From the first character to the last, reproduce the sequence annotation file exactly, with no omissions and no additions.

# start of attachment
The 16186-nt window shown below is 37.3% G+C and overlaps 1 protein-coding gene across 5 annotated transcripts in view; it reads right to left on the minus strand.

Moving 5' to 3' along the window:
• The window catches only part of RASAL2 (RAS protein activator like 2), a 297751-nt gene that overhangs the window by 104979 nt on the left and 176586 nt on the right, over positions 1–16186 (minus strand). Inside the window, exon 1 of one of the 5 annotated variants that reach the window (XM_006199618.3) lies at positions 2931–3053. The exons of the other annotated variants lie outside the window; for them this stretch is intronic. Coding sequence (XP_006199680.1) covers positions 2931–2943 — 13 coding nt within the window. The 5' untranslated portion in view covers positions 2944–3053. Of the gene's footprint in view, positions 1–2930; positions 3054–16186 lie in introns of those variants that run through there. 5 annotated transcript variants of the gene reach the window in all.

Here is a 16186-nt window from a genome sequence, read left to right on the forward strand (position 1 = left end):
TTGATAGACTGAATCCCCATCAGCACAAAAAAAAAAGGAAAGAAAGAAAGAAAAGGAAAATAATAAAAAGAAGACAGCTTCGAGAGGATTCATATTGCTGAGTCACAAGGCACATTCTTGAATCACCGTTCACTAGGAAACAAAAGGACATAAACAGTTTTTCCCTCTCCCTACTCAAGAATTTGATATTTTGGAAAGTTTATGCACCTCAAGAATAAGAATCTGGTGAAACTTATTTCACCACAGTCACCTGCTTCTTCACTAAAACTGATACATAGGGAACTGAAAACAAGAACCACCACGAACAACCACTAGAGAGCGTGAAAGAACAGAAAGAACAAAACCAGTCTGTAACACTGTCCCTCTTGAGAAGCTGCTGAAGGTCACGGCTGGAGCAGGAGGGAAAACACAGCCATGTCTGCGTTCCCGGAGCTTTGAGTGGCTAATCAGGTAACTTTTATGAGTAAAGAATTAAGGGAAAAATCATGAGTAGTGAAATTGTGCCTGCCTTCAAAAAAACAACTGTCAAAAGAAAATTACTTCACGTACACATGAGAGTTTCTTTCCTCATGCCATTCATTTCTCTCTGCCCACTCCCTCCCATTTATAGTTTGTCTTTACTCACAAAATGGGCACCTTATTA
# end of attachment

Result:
The 16186-nt window shown below is 37.3% G+C and overlaps 1 protein-coding gene across 5 annotated transcripts in view; it reads right to left on the minus strand.

Moving 5' to 3' along the window:
• The window catches only part of RASAL2 (RAS protein activator like 2), a 297751-nt gene that overhangs the window by 104979 nt on the left and 176586 nt on the right, over positions 1–16186 (minus strand). Inside the window, exon 1 of one of the 5 annotated variants that reach the window (XM_006199618.3) lies at positions 2931–3053. The exons of the other annotated variants lie outside the window; for them this stretch is intronic. Coding sequence (XP_006199680.1) covers positions 2931–2943 — 13 coding nt within the window. The 5' untranslated portion in view covers positions 2944–3053. Of the gene's footprint in view, positions 1–2930; positions 3054–16186 lie in introns of those variants that run through there. 5 annotated transcript variants of the gene reach the window in all.

Here is a 16186-nt window from a genome sequence, read left to right on the forward strand (position 1 = left end):
TTGATAGACTGAATCCCCATCAGCACAAAAAAAAAAGGAAAGAAAGAAAGAAAAGGAAAATAATAAAAAGAAGACAGCTTCGAGAGGATTCATATTGCTGAGTCACAAGGCACATTCTTGAATCACCGTTCACTAGGAAACAAAAGGACATAAACAGTTTTTCCCTCTCCCTACTCAAGAATTTGATATTTTGGAAAGTTTATGCACCTCAAGAATAAGAATCTGGTGAAACTTATTTCACCACAGTCACCTGCTTCTTCACTAAAACTGATACATAGGGAACTGAAAACAAGAACCACCACGAACAACCACTAGAGAGCGTGAAAGAACAGAAAGAACAAAACCAGTCTGTAACACTGTCCCTCTTGAGAAGCTGCTGAAGGTCACGGCTGGAGCAGGAGGGAAAACACAGCCATGTCTGCGTTCCCGGAGCTTTGAGTGGCTAATCAGGTAACTTTTATGAGTAAAGAATTAAGGGAAAAATCATGAGTAGTGAAATTGTGCCTGCCTTCAAAAAAACAACTGTCAAAAGAAAATTACTTCACGTACACATGAGAGTTTCTTTCCTCATGCCATTCATTTCTCTCTGCCCACTCCCTCCCATTTATAGTTTGTCTTTACTCACAAAATGGGCACCTTATTA